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Rising China auto market under global limelight

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With envious eyes around the world watching from lockdown, China’s Business capital Shanghai celebrated the ritzy glitzy opening of the 19th Shanghai Auto Show last week, the first international auto show to open to the public since the pandemic disrupted life as we know it in early 2020.اضافة اعلان

But why is china so important to the global car industry?

Many people may not realize that china is the number one car market globally, with more than 25 million cars sold last year, according to China Association of Automobile Manufacturers (CAAM).

Forecasted auto sales for 2021 are expected to exceed 26 million units, maintaining a 4-percent annual rise, and making China the least impacted market by the global economic downturn accompanying the COVID-19 pandemic.

The rise of the Chinese auto industry is the result of a long-term strategic vision by the Chinese government, which has, since the mid-eighties, managed to entice global automakers to get a piece of China’s huge and untapped domestic market, under the “50:50 Joint Ventures” policy, which operates on the basis of equal partnership between foreign investors and local companies.

This kind of partnership granted the local industry unlimited access to knowhow and patented technologies, the results of which are evident today, as Chinese-made cars manufactured under these highly successful partnerships are not only dominating the domestic Chinese market, but also competing in international ones.

The Shanghai automotive extravaganza saw dozens of new models and concepts from from key players in the global auto industry, such as Mercedes-Benz, Volkswagen, GM, and Toyota, as well as local Chinese brands, like SAIC, FAW, GAC, and Geely, among many others.

The show is expecting tens of thousands of visitors, who will have the chance to see firsthand the many new models making their first debut on this show, which boasts a total exhibition area of around 360,000 square meters.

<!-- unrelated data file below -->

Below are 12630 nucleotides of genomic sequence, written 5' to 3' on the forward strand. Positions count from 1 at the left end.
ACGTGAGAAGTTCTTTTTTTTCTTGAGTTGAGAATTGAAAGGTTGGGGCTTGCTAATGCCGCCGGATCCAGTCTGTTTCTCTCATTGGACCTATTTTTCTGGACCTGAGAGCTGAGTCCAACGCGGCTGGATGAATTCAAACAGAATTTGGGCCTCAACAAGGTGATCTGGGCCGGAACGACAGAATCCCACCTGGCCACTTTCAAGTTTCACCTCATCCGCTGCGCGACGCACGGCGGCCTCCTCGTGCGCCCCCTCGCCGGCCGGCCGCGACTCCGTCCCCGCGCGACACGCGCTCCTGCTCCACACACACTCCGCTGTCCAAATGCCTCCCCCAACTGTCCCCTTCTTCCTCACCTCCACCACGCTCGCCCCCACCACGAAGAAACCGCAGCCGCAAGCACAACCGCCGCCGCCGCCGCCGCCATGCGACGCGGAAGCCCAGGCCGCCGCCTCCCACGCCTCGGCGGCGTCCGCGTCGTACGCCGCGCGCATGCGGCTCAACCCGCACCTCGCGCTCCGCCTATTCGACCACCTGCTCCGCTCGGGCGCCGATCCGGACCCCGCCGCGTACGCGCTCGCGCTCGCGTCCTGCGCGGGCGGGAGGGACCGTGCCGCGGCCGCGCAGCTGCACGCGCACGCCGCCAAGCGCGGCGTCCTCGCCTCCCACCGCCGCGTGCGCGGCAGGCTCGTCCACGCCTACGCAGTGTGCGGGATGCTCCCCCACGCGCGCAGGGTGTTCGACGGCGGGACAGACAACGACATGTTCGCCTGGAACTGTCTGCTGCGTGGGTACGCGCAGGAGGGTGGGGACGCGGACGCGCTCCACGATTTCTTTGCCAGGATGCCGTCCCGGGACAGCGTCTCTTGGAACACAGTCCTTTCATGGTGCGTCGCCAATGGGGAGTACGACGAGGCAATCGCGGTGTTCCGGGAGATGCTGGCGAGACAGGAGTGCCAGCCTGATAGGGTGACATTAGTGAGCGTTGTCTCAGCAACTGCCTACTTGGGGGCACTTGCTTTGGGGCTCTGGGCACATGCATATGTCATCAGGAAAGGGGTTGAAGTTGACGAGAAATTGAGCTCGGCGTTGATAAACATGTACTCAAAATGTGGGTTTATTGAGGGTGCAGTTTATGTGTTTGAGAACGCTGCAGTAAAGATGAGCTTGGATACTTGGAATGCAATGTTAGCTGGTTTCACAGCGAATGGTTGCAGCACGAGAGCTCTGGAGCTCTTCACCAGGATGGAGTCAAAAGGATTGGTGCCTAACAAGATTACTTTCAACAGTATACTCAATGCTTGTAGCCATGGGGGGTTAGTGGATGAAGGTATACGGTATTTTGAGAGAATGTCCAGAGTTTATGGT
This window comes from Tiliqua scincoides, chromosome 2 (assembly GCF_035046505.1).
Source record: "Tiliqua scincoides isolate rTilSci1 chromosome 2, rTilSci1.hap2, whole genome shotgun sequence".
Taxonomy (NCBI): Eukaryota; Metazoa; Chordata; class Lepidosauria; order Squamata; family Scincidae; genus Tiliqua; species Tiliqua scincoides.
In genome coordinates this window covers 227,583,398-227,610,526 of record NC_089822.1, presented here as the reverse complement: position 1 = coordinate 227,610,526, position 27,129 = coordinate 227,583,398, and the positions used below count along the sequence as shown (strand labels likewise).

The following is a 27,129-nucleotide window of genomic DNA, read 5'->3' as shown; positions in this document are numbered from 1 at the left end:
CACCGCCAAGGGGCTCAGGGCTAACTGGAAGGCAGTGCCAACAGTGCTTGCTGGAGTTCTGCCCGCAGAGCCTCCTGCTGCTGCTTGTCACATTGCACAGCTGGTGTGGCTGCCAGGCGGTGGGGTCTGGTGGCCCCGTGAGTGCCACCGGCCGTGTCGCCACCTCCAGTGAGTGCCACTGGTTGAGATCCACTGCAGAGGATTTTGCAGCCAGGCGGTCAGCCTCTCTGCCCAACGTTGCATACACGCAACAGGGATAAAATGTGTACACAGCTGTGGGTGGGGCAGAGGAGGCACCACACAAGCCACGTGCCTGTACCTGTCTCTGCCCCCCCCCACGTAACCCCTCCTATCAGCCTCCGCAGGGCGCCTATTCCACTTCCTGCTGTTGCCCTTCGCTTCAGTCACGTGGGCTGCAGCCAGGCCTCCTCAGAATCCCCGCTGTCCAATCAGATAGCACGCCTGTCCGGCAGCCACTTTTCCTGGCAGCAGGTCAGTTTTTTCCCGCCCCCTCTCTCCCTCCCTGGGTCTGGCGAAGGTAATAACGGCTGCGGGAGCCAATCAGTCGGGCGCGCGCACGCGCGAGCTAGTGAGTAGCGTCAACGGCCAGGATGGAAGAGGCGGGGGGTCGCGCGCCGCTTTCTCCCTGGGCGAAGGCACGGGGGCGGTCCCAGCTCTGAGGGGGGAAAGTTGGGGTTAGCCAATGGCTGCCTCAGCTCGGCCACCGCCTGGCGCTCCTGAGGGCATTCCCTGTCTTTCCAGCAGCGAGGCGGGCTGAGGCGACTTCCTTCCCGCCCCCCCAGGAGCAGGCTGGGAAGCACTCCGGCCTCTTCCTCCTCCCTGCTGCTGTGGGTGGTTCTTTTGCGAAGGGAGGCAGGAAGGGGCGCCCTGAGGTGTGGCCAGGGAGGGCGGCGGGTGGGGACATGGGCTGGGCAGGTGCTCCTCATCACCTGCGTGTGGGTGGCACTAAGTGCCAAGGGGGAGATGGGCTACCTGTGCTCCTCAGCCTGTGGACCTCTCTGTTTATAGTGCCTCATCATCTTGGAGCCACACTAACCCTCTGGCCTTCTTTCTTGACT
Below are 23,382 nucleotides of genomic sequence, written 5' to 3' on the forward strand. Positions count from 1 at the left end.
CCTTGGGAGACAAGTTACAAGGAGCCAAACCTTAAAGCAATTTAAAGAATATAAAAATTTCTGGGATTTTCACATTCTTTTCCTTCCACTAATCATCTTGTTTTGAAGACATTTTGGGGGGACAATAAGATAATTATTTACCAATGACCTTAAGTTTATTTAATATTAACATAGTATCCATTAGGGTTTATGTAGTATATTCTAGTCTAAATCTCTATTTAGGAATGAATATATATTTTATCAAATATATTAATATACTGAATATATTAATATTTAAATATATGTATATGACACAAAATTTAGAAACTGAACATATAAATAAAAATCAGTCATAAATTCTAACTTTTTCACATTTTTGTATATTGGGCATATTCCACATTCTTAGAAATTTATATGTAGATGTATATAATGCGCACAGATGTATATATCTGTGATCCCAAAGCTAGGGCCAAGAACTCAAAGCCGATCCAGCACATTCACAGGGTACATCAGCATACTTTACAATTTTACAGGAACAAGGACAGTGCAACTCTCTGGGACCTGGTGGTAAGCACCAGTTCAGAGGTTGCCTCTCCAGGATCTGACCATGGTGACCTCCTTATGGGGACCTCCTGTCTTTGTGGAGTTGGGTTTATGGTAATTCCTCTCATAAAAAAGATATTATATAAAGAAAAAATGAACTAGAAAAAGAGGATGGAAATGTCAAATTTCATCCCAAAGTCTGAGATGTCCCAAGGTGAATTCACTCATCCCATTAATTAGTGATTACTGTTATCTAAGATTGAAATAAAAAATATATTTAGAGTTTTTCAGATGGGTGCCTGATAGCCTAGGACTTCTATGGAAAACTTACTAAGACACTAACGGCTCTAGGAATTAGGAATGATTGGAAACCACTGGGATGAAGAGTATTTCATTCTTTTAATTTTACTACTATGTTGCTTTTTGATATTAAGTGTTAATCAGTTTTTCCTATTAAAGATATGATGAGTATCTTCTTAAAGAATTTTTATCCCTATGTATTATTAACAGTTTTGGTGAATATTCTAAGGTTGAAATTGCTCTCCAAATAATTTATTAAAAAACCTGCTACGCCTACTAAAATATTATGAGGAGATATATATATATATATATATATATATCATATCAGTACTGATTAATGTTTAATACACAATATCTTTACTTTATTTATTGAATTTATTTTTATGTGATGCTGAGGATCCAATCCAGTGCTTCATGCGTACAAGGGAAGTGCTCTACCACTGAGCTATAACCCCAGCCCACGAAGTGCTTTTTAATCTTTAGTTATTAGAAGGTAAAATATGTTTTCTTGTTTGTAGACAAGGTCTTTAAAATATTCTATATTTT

Electric vehicles (EV), or New Energy models as they are called in China, took center stage at the event, with an exponential global interest in the many EV-manufacturing Chinese startups like NIO and Xpeng; the pair are considered to be tesla’s main rivals in their domestic market for now, and are expected to pose a real threat to the American EV pioneer.

Another unexpected newcomer to the EV market is none other than the telecom and high-tech giant Huawei, which is revealing its first production-ready electric model,  made in collaboration with China’s automotive company SERES.

The models is called the SERES SF5, and it will be available in Huawei flagship stores across China.

Not so long ago, Chinese auto shows like Shanghai’s made headlines across the world for various and rather odd reasons, as Chinese automakers were notorious for making almost identical copies of famous car models, a habit that caused many feuds with global automakers, some of which resulted in lawsuits.

Additionally, Chinese shows was the main platform for showcasing long-wheel-base models, made especially to cater to the unique demands of Chinese car buyers, who prefer chauffeurs. These special treats are still there, with a diluted copying habit, giving way to more interesting concepts that show the future global trends of automotive design as a whole.

People’s perception of cars from the “People’s Republic” are changing faster than anyone might think, as the Chinese auto industry dragons launch their offensive on the world stage.

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